topology (point-set topology, point-free topology)
see also differential topology, algebraic topology, functional analysis and topological homotopy theory
Basic concepts
fiber space, space attachment
Extra stuff, structure, properties
Kolmogorov space, Hausdorff space, regular space, normal space
sequentially compact, countably compact, locally compact, sigma-compact, paracompact, countably paracompact, strongly compact
Examples
Basic statements
closed subspaces of compact Hausdorff spaces are equivalently compact subspaces
open subspaces of compact Hausdorff spaces are locally compact
compact spaces equivalently have converging subnet of every net
continuous metric space valued function on compact metric space is uniformly continuous
paracompact Hausdorff spaces equivalently admit subordinate partitions of unity
injective proper maps to locally compact spaces are equivalently the closed embeddings
locally compact and second-countable spaces are sigma-compact
Theorems
Analysis Theorems
A topological space $X$ is (semi-)locally simply connected if every neighborhood of a point has a subneighbourhood in which loops based at the point in the subneighborhood can be contracted in $X$. It is similar to but weaker than the condition that every neighborhood of a point has a subneighborhood that is simply connected. This latter condition is called local simple-connectedness.
A topological space $X$ is semi-locally simply-connected if it has a basis of neighbourhoods $U$ such that the inclusion $\Pi_1(U) \to \Pi_1(X)$ of fundamental groupoids factors through the canonical functor $\Pi_1(U) \to codisc(U)$ to the codiscrete groupoid whose objects are the elements of $U$. The condition on $U$ is equivalent to the condition that the homomorphism $\pi_1(U, x) \to \pi_1(X, x)$ of fundamental groups induced by inclusion $U \subseteq X$ is trivial.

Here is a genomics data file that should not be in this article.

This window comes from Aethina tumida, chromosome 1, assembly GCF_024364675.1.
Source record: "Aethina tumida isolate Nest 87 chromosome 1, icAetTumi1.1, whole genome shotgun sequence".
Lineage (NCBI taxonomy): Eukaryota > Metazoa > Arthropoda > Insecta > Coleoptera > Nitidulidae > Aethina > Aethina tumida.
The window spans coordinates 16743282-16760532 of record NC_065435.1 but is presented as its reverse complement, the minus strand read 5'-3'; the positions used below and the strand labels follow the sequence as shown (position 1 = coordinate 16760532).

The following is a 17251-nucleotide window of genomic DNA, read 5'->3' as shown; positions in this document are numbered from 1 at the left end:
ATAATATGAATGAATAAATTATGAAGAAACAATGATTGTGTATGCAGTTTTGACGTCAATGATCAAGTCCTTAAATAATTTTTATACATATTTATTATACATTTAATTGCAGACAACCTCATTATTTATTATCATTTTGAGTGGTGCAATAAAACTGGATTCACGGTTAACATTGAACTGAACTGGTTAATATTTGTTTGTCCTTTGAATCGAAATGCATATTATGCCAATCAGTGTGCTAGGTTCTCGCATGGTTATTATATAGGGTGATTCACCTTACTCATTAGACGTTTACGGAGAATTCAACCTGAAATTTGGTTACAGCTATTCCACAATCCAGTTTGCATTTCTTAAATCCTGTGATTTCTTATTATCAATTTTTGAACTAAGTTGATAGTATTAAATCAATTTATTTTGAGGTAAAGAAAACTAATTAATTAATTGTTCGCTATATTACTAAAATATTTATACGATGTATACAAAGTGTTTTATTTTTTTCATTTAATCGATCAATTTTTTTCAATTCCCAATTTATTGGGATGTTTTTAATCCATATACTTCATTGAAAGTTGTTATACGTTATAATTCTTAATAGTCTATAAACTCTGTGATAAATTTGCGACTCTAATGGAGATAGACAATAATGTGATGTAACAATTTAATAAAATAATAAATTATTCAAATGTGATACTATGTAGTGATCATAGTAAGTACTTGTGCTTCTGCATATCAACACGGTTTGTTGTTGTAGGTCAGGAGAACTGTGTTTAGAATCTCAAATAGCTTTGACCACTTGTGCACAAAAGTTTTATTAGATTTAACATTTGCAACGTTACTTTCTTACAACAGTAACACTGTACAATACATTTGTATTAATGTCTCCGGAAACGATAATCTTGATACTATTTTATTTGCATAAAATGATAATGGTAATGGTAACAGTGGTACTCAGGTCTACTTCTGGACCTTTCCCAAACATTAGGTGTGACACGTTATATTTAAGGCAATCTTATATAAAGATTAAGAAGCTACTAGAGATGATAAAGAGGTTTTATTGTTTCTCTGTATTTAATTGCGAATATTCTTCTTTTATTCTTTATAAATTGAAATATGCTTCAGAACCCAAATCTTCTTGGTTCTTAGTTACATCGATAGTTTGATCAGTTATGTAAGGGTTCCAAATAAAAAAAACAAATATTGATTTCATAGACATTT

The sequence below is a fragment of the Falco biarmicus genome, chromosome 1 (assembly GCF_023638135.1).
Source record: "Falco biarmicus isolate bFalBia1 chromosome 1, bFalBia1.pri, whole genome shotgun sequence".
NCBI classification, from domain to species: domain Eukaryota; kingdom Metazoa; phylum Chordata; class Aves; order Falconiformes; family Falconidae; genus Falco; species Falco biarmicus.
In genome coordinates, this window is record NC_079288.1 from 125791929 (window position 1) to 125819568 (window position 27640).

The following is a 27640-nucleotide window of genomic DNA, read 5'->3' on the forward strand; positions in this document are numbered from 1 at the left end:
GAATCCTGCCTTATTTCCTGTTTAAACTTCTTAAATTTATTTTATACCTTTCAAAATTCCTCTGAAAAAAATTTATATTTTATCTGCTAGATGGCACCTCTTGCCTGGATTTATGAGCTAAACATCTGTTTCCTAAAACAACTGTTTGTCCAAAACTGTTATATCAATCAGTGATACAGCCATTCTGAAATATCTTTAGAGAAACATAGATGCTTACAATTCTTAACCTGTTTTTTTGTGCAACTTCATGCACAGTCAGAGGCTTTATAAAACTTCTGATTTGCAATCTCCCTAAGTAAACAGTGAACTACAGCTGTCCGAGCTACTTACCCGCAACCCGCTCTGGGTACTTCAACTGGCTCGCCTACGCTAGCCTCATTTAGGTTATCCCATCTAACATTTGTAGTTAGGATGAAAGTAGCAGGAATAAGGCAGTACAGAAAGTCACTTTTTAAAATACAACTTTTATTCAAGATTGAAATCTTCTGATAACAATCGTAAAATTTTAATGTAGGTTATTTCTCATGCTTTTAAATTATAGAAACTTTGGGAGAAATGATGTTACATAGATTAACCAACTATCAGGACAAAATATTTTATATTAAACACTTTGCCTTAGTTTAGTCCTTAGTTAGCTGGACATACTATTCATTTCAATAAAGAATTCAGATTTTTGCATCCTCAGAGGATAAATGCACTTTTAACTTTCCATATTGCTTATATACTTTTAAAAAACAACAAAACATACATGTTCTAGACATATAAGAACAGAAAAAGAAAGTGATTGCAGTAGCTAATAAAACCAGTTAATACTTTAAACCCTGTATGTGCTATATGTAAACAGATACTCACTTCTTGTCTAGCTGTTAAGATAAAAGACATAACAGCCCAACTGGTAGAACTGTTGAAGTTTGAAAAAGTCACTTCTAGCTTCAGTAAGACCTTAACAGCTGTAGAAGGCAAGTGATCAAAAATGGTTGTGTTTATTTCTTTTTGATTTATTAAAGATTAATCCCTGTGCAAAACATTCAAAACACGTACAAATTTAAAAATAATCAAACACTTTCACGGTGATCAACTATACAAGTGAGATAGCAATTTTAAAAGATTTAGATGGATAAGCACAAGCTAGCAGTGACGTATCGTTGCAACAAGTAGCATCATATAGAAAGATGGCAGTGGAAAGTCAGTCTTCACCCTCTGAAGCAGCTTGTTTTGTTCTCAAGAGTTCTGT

(circle is locally simply connected)
is locally simply connected
By definition of the subspace topology and the defining topological base of the Euclidean plane, a base for the topology of $S^1$ is given by the images of open intervals under the local homeomorphism
But these open intervals are simply connected (this example).
Semi-local simple connectedness is the crucial condition needed to have a good theory of covering spaces, to the effect that the topos of permutation representations of the fundamental groupoid of $X$ is equivalent to the category of covering spaces of $X$.
This is the fundamental theorem of covering spaces, see there for more.
For a topos-theoretic notion of locally $n$-connected see locally n-connected (infinity,1)-topos.
Last revised on October 24, 2024 at 07:30:58. See the history of this page for a list of all contributions to it.